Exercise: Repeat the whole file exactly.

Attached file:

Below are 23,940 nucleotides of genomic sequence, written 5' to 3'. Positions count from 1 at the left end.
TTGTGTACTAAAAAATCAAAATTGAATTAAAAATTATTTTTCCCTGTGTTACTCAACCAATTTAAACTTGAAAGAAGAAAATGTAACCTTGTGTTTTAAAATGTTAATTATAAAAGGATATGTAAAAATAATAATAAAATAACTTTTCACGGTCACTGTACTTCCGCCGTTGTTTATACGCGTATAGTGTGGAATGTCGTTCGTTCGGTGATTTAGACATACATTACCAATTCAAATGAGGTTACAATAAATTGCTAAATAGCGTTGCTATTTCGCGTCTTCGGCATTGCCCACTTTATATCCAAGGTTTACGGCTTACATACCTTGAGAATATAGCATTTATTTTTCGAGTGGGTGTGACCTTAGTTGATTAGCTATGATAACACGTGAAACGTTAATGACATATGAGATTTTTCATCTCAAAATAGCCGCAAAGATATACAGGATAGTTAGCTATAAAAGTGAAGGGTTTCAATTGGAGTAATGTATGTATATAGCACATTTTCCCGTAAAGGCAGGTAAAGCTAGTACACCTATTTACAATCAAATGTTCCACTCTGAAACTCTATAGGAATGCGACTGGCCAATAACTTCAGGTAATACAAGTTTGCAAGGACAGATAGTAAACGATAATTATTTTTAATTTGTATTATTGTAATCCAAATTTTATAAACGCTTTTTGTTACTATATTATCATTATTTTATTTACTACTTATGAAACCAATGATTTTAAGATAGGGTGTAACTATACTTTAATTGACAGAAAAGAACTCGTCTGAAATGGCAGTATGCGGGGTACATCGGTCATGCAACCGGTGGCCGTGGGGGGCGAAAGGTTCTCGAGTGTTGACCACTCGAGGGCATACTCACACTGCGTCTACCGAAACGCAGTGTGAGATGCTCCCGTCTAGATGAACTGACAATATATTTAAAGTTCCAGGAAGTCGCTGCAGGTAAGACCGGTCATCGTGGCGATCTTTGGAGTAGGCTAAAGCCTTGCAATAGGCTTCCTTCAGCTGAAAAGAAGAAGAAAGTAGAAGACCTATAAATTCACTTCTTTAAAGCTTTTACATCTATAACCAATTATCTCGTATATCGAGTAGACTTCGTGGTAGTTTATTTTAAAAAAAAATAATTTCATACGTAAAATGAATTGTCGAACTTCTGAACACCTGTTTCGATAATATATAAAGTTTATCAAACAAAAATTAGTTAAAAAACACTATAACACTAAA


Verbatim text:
Below are 23,940 nucleotides of genomic sequence, written 5' to 3'. Positions count from 1 at the left end.
TTGTGTACTAAAAAATCAAAATTGAATTAAAAATTATTTTTCCCTGTGTTACTCAACCAATTTAAACTTGAAAGAAGAAAATGTAACCTTGTGTTTTAAAATGTTAATTATAAAAGGATATGTAAAAATAATAATAAAATAACTTTTCACGGTCACTGTACTTCCGCCGTTGTTTATACGCGTATAGTGTGGAATGTCGTTCGTTCGGTGATTTAGACATACATTACCAATTCAAATGAGGTTACAATAAATTGCTAAATAGCGTTGCTATTTCGCGTCTTCGGCATTGCCCACTTTATATCCAAGGTTTACGGCTTACATACCTTGAGAATATAGCATTTATTTTTCGAGTGGGTGTGACCTTAGTTGATTAGCTATGATAACACGTGAAACGTTAATGACATATGAGATTTTTCATCTCAAAATAGCCGCAAAGATATACAGGATAGTTAGCTATAAAAGTGAAGGGTTTCAATTGGAGTAATGTATGTATATAGCACATTTTCCCGTAAAGGCAGGTAAAGCTAGTACACCTATTTACAATCAAATGTTCCACTCTGAAACTCTATAGGAATGCGACTGGCCAATAACTTCAGGTAATACAAGTTTGCAAGGACAGATAGTAAACGATAATTATTTTTAATTTGTATTATTGTAATCCAAATTTTATAAACGCTTTTTGTTACTATATTATCATTATTTTATTTACTACTTATGAAACCAATGATTTTAAGATAGGGTGTAACTATACTTTAATTGACAGAAAAGAACTCGTCTGAAATGGCAGTATGCGGGGTACATCGGTCATGCAACCGGTGGCCGTGGGGGGCGAAAGGTTCTCGAGTGTTGACCACTCGAGGGCATACTCACACTGCGTCTACCGAAACGCAGTGTGAGATGCTCCCGTCTAGATGAACTGACAATATATTTAAAGTTCCAGGAAGTCGCTGCAGGTAAGACCGGTCATCGTGGCGATCTTTGGAGTAGGCTAAAGCCTTGCAATAGGCTTCCTTCAGCTGAAAAGAAGAAGAAAGTAGAAGACCTATAAATTCACTTCTTTAAAGCTTTTACATCTATAACCAATTATCTCGTATATCGAGTAGACTTCGTGGTAGTTTATTTTAAAAAAAAATAATTTCATACGTAAAATGAATTGTCGAACTTCTGAACACCTGTTTCGATAATATATAAAGTTTATCAAACAAAAATTAGTTAAAAAACACTATAACACTAAA